space of the detector outputs, the set of all such signal vectors do not, by themselves, form a vector
space. However, the set of all normed signal vectors (i.e., signal vectors of unit norm) form a
manifold, the parameters of the signal serving as a coordinate system [66, 67, 278, 280]. Thus,
each class of an astronomical source forms an -dimensional manifold , where is
the number of independent parameters characterizing the source. For instance, the set of all
signals from a binary on a quasi-circular orbit inclined to the line of sight at an angle ,
consisting of nonspinning black holes of masses , and , located a distance from the
Earth^{5}
initially in the direction and expected to merge at a time with the phase of the signal at
merger , forms a nine-dimensional manifold with coordinates , where
is the polarization angle of the signal. In the general case of a signal characterized by parameters
we shall denote the parameters by , where .

The manifold can be endowed with a metric that is induced by the scalar product
defined in Equation (79). The components of the metric in a coordinate system are defined
by^{6}

Now, by Taylor expanding around , and keeping only terms to second order in , it is straightforward to see that the overlap of two infinitesimally close signals can be computed using the metric:

The metric on the signal manifold is nothing but the well-known Fisher information matrix usually denoted , (see, e.g., [188, 284]) but scaled down by the square of the SNR, i.e., . The information matrix is itself the inverse of the covariance matrix and is a very useful quantity in signal analysis.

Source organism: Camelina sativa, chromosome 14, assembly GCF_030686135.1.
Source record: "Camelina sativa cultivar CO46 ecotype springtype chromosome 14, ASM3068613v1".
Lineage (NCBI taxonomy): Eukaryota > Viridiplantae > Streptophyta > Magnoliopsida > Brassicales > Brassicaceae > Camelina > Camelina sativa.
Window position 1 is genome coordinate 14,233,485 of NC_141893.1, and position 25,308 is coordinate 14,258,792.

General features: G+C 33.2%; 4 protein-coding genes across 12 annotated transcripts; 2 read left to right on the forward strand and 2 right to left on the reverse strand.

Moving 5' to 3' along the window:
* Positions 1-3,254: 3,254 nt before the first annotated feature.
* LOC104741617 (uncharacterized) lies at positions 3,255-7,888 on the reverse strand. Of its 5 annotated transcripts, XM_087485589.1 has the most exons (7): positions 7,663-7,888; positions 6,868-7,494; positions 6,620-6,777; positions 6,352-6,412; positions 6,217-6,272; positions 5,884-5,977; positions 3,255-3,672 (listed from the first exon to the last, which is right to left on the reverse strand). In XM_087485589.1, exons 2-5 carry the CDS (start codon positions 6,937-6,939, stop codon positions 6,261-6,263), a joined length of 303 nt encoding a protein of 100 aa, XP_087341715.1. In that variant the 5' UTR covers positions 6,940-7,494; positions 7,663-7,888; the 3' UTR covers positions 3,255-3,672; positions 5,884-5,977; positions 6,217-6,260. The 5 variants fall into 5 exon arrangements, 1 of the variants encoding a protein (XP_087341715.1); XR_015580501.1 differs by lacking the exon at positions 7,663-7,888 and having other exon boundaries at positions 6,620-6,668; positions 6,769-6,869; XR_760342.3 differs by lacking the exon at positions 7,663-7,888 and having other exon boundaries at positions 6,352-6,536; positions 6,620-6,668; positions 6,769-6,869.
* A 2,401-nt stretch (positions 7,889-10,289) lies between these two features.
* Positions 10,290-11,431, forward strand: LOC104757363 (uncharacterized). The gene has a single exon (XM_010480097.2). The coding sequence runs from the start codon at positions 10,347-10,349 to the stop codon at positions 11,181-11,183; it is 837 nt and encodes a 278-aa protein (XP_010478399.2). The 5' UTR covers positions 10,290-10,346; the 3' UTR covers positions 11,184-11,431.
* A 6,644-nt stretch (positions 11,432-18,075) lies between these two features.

Having defined the metric, we next consider the application of the geometric formalism in the estimation of statistical errors involved in the measurement of the parameters. We closely follow the notation of Finn and Chernoff [159, 161, 115].

Let us suppose a signal of known shape with parameters is buried in background noise that is
Gaussian and stationary. Since the signal shape is known, one can use matched filtering to dig the signal out
of the noise. The measured parameters will, in general, differ from the true parameters of the
signal^{7}.
Geometrically speaking, the noise vector displaces the signal vector and the process of matched filtering
projects the (noise + signal) vector back on to the signal manifold. Thus, any nonzero noise will make it
impossible to measure the true parameters of the signal. The best one can hope for is a proper statistical
estimation of the influence of noise.